To gauge the level of resident concerns, the City asked respondents to indicate their feelings on the matter.  The Likert Scaled used ranges from "Very Concerned" to "Not Concerned".  Of the responses received, 68 percent noted they are either "Concerned" or "Very Concerned" whereas 10 percent said they are "Not Concerned".


City Council recently adopted a Major Challenge Area of "Climate Change Science Highlights Need for Significant Action" in the City's Strategic Plan.  To that end, City Staff has been working to gather information to help City Council develop a Climate Action Plan.

On April 26, 2021, City Staff presented an update to City Council on the results of our 2020 Local Government Operations Inventory, how we met the 20% reduction goal, and potential next steps in tackling remaining emissions.  At that time, staff was directed to look at what carbon neutrality, or Net-Zero, would look like for City operations and to look at what a community-wide plan might entail.

On September 27, 2021, City Staff presented research and alternatives to address greenhouse gas emissions and programs focusing on climate concerns at a City Council Workshop.  Information presented included an analysis of community-wide emissions, carbon sequestration rates on city operations- and community- scales, as well as an overview of climate action plans from other communities.  

  1. Kelli Cooper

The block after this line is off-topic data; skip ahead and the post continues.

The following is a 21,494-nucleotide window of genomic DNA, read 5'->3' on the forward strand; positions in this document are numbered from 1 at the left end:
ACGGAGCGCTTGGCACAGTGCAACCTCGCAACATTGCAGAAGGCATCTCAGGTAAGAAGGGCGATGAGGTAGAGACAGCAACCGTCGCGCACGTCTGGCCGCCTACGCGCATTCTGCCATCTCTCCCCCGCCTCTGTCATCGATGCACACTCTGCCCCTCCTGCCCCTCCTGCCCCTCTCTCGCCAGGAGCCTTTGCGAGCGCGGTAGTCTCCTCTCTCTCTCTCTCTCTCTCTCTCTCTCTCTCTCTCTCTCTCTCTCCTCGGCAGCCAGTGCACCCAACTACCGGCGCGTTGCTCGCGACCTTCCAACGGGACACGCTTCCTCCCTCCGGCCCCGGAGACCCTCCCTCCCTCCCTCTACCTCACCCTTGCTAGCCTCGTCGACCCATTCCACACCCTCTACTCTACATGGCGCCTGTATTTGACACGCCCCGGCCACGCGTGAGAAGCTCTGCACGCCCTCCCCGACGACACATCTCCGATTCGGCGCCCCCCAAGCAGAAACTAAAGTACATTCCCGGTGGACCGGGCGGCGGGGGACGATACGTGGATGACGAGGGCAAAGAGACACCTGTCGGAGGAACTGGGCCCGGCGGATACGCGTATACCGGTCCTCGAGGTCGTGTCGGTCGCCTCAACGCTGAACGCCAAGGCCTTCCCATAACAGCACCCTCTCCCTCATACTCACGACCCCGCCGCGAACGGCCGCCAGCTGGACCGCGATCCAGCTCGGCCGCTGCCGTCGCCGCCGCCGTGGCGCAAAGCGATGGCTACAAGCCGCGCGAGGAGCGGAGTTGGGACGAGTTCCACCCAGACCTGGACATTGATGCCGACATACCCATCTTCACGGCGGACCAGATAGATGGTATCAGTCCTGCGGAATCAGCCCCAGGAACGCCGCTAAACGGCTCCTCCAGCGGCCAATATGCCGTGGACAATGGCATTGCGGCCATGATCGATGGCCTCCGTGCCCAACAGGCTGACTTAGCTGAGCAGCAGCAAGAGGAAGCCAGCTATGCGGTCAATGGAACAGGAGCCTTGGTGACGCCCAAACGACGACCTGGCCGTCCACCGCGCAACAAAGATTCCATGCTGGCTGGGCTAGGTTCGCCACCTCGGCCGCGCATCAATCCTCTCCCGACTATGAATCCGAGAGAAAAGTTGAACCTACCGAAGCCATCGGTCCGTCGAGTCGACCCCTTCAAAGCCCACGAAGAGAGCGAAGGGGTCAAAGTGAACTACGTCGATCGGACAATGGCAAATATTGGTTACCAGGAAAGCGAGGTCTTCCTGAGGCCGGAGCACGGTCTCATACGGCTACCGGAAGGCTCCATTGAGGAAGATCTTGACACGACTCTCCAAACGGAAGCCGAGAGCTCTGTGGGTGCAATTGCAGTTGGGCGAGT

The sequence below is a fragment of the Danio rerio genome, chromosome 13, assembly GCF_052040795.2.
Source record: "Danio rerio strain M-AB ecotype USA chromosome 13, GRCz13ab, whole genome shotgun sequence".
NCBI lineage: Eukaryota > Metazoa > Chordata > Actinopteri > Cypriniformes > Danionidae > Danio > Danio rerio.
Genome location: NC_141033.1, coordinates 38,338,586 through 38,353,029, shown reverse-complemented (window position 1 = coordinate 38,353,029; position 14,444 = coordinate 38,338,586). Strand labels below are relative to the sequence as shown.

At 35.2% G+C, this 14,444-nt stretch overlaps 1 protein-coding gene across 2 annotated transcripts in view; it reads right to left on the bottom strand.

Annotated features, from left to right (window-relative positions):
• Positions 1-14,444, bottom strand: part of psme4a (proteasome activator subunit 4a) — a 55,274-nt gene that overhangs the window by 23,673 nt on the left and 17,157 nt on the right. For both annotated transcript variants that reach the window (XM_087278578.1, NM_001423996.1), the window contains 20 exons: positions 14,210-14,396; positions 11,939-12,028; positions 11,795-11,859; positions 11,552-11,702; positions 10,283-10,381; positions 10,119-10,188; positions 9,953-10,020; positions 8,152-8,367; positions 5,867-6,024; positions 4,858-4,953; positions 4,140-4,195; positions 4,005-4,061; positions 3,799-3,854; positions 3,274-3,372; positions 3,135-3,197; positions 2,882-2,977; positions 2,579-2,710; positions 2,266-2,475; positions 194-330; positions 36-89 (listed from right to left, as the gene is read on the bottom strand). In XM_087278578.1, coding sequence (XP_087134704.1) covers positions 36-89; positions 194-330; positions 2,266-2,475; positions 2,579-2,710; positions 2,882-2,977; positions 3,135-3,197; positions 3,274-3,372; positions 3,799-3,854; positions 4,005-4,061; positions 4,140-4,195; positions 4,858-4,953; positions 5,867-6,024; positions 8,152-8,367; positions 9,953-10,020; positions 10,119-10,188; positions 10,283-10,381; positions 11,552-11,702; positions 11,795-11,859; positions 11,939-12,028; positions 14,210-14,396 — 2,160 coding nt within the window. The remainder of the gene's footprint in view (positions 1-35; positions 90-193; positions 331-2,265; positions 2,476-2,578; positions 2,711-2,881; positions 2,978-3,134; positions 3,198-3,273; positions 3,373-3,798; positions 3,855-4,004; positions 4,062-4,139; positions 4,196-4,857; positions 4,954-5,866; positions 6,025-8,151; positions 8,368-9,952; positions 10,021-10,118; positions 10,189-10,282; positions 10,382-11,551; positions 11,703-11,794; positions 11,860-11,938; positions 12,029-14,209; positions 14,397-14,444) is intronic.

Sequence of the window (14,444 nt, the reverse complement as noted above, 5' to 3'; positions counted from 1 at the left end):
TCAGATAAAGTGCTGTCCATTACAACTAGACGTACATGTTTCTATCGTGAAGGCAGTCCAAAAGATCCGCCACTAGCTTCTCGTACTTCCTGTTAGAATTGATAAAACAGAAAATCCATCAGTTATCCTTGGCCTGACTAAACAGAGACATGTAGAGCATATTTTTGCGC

Kelli Cooper

    Sustainability Programs Coordinator

  2. Environmental Services

    Physical Address
    201 N Main Street
    Moscow, ID 83843

Greenhouse Gas Inventories

The City has conducted bi-annual Greenhouse Gas Inventories to determine the source and quantity of greenhouse gas emissions from local government operations only since 2010.  Each inventory consists of six (6) sectors: Water and Wastewater Treatment Facilities, Buildings & Facilities, Streetlights & Traffic Signals, Vehicle Fleet, Employee Commute, and Solid Waste Facilities.

  1. Water & Wastewater Treatment Facilities sector: This sector consists of all electrical and natural gas consumption associated with production, treatment, distribution, wastewater conveyance, and wastewater treatment executed by City of Moscow Public Works Department for its residents
  2. Buildings & Facilities sector: This sector consists of all electrical and natural gas consumption by all City owned and operated facilities, excluding water and wastewater facilities.
  3. Streetlights & Traffic Signals sector: This sector consists of all electrical consumption by street lights, traffic signals, and accessory lighting throughout the City. Accessory lights are any lights that are not street lights or traffic signals including sign lights, crosswalk flashers, park lights, etc.
  4. Vehicle Fleet sector: This sector consists of fuel used by City vehicles and equipment.
  5.  Employee Commute sector: This sector consists of fuel consumed by employees going to and from work. It is based on the results of a survey sent out to collect information on commute length, vehicle type and vehicle fuel economy.
  6. Solid Waste sector: This sector consists of all the waste that is landfilled from City Facilities.